Court highlights importance of safe work at height
Falls from height are one of the leading causes of workplace fatalities and injuries, accounting for 40 fatalities in 2018/19, and employers face record fines for failing to implement effective controls.
A recent court judgment has shown just what is at stake when height work is not safely carried out.
The court heard that a railway maintenance worker fell 14ft from a ladder while cutting back vegetation. The contractor had started work painting viaduct arches without a safety briefing. He was then told to climb a ladder and cut back branches so that painting could continue. To grasp the branches, the worker twisted and reached across but, in doing so, the ladder gave way.
His injuries included a broken collarbone, 11 broken ribs and a punctured lung.
An investigation by the Office of Rail and Road (ORR) found the employer had failed to:
- Inspect the site adequately. The company’s health and safety manager did not make a site visit.
- Plan the work at height properly.
- Supervise the work appropriately.
Wrong ladder use
The court was told that the use of ladders was inappropriate for the task and exposed workers to the risk of falling. Failing to assess the site properly meant that the right equipment was not used, such as a tower scaffold or mobile elevated work platform – equipment specified in the work method statement.
Lanes Group PLC pleaded guilty to an offence under the Work at Height Regulations 2005.
It was fined £500,000 with £9,896 in costs.
The Ladder Association, a not-for-profit organisation dedicated to promoting the safe use of ladders, has responded to the prosecution by urging all those responsible for managing the safe use of ladders to put ladder training at the top of their height safety agenda.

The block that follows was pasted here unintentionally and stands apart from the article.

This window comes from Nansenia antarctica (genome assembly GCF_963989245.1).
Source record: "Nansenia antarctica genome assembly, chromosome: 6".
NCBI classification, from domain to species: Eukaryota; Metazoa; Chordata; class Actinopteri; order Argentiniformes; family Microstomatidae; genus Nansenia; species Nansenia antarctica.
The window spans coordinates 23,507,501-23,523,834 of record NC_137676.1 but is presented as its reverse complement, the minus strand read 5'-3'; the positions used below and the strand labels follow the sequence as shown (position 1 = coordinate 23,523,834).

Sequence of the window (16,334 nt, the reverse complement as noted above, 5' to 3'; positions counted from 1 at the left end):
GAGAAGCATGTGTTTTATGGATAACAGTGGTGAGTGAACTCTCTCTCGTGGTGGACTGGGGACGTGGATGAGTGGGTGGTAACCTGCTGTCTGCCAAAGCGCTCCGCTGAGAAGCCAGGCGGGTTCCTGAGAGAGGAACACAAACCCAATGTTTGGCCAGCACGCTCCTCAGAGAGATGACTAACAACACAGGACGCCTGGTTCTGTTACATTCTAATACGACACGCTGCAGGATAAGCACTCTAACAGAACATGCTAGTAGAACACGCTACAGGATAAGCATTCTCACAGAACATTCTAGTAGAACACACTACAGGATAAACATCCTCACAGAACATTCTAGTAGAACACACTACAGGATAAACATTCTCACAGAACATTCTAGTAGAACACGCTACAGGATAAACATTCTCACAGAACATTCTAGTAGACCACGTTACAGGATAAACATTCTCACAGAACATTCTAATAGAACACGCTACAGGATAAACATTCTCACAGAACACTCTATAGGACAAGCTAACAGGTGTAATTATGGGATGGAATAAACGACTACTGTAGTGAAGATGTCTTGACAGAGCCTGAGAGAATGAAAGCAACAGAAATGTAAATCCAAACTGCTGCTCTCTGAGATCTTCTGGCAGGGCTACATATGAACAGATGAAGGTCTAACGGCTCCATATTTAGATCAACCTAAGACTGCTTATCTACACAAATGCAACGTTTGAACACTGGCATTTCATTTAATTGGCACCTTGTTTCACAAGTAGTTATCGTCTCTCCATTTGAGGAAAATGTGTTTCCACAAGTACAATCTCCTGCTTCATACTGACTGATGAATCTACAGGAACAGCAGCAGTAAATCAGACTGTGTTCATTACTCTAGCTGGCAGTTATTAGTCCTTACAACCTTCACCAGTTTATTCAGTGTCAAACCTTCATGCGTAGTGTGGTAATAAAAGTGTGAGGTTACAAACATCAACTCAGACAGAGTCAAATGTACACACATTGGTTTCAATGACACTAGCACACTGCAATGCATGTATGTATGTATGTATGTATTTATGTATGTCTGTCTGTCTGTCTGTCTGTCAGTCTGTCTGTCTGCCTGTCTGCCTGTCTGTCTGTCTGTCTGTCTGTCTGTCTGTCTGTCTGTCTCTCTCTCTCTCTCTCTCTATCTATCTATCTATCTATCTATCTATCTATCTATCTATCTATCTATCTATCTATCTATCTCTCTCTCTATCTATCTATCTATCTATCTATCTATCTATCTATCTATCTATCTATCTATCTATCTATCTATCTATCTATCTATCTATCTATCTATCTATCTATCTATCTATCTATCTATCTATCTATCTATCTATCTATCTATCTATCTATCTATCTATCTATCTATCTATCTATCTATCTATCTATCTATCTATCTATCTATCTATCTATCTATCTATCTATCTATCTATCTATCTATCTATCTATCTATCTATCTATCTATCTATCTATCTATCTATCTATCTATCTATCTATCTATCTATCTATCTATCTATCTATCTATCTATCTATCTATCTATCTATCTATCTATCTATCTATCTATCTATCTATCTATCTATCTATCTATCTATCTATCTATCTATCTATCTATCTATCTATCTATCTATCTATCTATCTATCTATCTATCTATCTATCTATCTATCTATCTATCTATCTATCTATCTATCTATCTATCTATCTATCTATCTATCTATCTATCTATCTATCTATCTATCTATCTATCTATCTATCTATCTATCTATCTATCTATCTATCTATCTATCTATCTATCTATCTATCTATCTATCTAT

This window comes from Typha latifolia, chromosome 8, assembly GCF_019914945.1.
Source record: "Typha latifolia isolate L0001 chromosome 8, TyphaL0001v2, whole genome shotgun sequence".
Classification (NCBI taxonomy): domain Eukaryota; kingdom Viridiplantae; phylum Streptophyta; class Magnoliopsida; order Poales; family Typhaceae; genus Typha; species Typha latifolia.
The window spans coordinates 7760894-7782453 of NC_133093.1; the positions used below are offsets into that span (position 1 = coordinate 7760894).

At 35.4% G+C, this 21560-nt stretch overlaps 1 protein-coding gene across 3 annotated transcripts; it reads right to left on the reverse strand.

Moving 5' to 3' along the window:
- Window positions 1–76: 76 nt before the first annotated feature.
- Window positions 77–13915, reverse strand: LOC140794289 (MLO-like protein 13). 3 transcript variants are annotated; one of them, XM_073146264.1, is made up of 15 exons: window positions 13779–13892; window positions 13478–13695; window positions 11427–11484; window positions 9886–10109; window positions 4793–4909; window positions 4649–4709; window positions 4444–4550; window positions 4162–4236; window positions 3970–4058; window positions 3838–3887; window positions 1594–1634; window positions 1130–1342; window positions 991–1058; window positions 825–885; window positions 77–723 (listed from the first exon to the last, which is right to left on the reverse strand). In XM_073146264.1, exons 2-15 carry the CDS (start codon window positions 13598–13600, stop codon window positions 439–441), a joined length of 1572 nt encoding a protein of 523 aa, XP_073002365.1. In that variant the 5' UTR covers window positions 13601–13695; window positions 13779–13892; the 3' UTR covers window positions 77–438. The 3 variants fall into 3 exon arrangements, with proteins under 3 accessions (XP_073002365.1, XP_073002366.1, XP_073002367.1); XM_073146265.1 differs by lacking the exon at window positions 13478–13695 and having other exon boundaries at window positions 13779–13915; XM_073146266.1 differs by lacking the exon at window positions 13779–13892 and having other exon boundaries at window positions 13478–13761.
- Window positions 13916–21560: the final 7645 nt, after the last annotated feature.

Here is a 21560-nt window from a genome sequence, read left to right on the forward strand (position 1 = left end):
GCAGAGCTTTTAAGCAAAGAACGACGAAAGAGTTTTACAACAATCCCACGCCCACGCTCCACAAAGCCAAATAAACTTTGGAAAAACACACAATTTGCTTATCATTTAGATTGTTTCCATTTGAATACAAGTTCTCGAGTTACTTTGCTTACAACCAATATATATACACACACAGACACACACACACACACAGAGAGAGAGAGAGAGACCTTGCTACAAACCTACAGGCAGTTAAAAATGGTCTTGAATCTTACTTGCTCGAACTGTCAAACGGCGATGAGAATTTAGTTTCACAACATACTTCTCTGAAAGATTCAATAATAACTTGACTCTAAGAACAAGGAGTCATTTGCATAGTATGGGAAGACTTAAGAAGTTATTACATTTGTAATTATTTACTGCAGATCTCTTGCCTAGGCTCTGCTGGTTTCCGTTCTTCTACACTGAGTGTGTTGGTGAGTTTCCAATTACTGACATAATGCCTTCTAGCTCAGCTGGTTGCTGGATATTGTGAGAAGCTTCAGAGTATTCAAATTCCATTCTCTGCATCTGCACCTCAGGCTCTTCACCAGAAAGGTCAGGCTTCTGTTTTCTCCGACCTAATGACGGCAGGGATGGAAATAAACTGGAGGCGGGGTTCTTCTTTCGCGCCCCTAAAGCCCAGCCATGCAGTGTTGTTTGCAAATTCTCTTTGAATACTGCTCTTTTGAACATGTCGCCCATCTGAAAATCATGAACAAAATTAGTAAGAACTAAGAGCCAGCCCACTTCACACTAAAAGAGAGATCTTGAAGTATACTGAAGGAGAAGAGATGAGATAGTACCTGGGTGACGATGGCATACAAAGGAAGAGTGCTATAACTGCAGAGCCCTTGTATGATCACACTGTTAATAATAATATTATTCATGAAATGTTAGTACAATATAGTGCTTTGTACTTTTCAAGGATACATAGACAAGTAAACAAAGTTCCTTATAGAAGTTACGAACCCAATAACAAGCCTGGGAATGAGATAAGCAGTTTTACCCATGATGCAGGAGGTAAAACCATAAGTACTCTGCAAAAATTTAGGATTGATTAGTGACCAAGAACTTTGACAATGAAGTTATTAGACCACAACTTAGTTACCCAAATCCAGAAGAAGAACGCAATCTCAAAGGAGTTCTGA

Dennis Seaton, Chair of the Association’s Training Committee said: “There are many situations where a ladder can be the right solution but they shouldn’t automatically be your first choice. It’s one of the main reasons we launched our ‘Get a Grip’ on ladder safety campaign with the clear message – When it’s right to use a ladder, use the right ladder and get trained to use it safely”.
When considering work at height, most people’s first instinct is to use a ladder. However, different equipment may be more suitable. For example, if a task requires using both hands while standing at height, a standard A-frame, step ladder or extension ladder should not be used. A platform-ladder, mobile stairs, ramp or long handheld tool should instead be used – all of which are safer alternatives to a ladder. Many employers recognise the dangers of ladders and have implemented “ladders last” policies as a way to reduce workplace injuries.
Training staff in safe working practices
Training is said to be an important contributor in keeping people safe when working at height. The Ladder Association stress training is more than just about using the ladder safely – it’s about helping people understand:
- When it is right to use a ladder;
- When not to use a ladder; and
- How to choose the right ladder.
7 ladder safety tips employers should know
1. Take a close look at the ladder
Always check the condition of the ladder before use. This means checking the ladder’s steps, rungs and feet for damaged parts. Tighten any loose fastenings or screws. With a metal ladder, make sure the slip-resistant feet are intact.
Clean your ladder after use to make sure dirt, which can become slippery later, does not build up.
2. Install on a stable surface
Make sure your ladder is securely installed on firm and level ground. Never place it on a slippery, uneven, or unstable surface. Also, never lean it against an unstable surface – have a strong upper resting point – not plastic guttering!
Never use ladders in windy or rainy conditions. Even if the weather seems calm when first used, be mindful of changes during the work.
3. Use the right ladder for the task
Always pick the right ladder for the job. Make sure the duty rating of the ladder is greater than your weight plus the weight of any tools, supplies or other objects that are to be carried. The ladder should also be of a sufficient height that you do not have to use the top steps – never stack your ladder on top of another object for extra height.